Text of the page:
Equally exciting, in my opinion, is the fact that I was also able to wander through local neighborhoods and in and out of cafes, restaurants, and markets. I stayed at an Airbnb in a mostly non-toursity neighborhood, the St. Martin Canal District, and was therefore able to rise and have my morning pastries and coffee amongst local Parisians during their normal morning routines. I explored other neighborhoods and was able to wander the streets, see where people lived, see where they ate and drank – and eat and drink there myself too – and shop where they shop. In this way, I feel like I got a good sense of what it is like to be Parisian and live in such a city. I saw the tourist side of Paris which is wonderful, but I think I saw that real side too and that is often what I love the most.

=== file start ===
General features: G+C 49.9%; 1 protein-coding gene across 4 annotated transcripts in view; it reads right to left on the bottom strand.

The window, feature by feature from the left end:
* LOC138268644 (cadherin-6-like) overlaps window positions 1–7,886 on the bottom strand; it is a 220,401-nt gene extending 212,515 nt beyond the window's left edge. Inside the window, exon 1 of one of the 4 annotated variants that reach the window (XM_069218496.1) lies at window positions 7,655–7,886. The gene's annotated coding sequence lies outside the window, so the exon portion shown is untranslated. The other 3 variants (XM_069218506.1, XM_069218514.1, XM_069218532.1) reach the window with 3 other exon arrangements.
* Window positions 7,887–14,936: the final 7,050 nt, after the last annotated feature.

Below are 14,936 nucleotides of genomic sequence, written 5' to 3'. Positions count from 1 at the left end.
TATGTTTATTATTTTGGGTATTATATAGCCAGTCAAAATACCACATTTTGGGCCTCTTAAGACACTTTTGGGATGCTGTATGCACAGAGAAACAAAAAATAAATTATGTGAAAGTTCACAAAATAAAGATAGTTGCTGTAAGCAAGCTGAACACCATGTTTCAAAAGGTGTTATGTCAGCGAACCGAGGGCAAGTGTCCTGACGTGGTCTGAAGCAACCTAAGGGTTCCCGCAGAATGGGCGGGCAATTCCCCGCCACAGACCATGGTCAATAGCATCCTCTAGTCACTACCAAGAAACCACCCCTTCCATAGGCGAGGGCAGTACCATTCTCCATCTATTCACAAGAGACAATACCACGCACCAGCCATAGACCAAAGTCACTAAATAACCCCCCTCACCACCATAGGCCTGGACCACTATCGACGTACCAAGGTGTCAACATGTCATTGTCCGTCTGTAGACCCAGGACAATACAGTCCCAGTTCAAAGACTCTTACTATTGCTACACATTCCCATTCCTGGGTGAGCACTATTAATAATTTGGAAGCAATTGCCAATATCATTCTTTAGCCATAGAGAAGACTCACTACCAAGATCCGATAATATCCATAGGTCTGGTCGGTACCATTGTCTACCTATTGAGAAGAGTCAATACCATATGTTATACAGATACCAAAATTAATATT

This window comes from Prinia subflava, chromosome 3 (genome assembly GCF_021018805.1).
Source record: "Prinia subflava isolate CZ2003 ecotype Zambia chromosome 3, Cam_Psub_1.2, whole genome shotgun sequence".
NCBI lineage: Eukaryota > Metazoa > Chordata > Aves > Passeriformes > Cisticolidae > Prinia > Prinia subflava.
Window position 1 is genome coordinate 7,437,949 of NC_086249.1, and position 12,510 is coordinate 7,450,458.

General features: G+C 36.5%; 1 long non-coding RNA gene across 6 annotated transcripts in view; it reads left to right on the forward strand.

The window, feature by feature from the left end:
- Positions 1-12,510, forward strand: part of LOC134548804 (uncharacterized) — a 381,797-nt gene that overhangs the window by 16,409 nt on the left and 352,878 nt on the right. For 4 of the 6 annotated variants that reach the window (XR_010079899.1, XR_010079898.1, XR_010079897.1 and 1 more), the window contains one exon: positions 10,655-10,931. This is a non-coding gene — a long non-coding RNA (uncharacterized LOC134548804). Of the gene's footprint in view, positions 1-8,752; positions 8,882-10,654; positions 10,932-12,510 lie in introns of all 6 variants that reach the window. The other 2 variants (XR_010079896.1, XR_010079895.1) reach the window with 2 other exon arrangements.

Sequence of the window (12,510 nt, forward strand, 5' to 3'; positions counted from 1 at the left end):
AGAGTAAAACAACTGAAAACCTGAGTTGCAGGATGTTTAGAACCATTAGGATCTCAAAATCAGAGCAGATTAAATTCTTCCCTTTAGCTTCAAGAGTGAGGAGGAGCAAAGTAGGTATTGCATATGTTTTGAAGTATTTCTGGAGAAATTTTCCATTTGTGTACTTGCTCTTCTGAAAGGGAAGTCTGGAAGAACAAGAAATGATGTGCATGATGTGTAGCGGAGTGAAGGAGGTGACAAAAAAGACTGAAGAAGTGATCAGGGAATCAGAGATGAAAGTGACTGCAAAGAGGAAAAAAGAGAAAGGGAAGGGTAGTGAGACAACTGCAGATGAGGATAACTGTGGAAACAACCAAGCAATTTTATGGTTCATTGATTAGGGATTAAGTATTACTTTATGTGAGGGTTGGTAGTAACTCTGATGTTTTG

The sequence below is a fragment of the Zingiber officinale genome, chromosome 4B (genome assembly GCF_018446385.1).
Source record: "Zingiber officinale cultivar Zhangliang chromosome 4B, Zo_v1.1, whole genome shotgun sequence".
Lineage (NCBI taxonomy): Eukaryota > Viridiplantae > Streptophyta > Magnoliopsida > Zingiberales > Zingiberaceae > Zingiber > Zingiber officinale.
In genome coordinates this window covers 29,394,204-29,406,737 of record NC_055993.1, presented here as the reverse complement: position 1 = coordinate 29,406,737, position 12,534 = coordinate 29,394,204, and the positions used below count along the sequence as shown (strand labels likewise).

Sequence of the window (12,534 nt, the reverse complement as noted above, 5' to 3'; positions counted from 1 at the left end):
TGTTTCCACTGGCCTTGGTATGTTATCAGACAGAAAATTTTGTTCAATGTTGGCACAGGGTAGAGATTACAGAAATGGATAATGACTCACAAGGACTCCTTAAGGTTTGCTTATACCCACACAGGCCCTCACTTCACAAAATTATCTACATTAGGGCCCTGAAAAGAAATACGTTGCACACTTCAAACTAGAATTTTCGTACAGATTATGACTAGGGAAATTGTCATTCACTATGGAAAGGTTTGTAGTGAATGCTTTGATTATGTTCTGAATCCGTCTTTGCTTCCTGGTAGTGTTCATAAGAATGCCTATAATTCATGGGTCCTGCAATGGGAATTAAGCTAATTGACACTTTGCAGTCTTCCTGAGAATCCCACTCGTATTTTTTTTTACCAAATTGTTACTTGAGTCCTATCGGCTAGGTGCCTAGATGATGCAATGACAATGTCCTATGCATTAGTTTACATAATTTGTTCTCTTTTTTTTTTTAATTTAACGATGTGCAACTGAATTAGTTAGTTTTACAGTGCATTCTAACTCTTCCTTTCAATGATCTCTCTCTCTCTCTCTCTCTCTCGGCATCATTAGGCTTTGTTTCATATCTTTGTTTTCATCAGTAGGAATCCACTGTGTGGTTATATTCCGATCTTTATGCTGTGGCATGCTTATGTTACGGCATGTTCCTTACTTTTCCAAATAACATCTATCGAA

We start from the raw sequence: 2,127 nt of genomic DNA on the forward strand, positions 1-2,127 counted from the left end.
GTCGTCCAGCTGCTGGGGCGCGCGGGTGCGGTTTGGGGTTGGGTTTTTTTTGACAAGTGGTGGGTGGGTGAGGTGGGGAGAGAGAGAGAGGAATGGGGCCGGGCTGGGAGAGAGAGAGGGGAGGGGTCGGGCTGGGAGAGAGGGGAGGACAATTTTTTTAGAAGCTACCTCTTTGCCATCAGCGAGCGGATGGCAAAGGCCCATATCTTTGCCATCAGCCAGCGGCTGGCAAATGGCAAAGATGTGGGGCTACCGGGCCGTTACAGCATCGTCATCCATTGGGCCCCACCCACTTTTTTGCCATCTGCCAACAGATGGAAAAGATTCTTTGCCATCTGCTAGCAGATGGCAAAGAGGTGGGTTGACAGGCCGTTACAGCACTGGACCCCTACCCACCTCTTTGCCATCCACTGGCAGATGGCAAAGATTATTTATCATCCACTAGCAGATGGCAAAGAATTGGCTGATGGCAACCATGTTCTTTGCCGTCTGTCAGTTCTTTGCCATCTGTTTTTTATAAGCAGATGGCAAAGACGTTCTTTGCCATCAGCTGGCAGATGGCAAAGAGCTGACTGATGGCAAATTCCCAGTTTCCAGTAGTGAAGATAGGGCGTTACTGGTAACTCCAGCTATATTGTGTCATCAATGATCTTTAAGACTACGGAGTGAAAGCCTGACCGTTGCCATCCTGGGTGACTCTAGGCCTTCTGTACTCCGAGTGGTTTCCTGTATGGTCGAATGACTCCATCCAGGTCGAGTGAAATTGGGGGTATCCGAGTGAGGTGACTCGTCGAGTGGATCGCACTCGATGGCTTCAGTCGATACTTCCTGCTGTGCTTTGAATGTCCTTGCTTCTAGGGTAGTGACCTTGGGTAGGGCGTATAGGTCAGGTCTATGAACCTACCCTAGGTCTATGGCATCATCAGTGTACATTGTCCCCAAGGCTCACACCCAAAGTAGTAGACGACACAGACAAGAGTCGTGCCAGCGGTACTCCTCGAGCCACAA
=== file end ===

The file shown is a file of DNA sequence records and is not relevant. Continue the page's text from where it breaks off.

Now, here are a few of my favorite sites and activities that I did:

  • Sacre Coeur – a Cathedral on a hill that is the highest point in Paris and overlooks the entire city. The Cathedral itself is breathtaking, and the view from it even more so. I went here both at sunrise and at sunset and was floored. I was watching the sunrise/sunset over Paris, France. Both times were wonderful, humbling experiences. I suggest you take the time to climb the Duomo of the Cathedral as well for the truly highest view in the city.
  • River Cruise on the Seine – a great way to see the city from the water of the famous Seine. You pass many of the major sights and it gives you a unique viewpoint of the city.
  • Picnics in Monceau Park and the Luxembourg Gardens – it’s easy to get caught up in the rush of Paris, whizzing from sight to sight to make sure you get everything in. However, they say that Paris is best enjoyed slowly. Take your time with your coffee and your wine, leisurely stroll the streets, and sit and enjoy what’s around you. I loved sitting in Monceau Park and the Luxembourg Gardens, 2 hours at each on separate days, and eating French delicacies and reading my book. It is so peaceful and romantic to lounge, to read, and to eat in the gardens of Paris.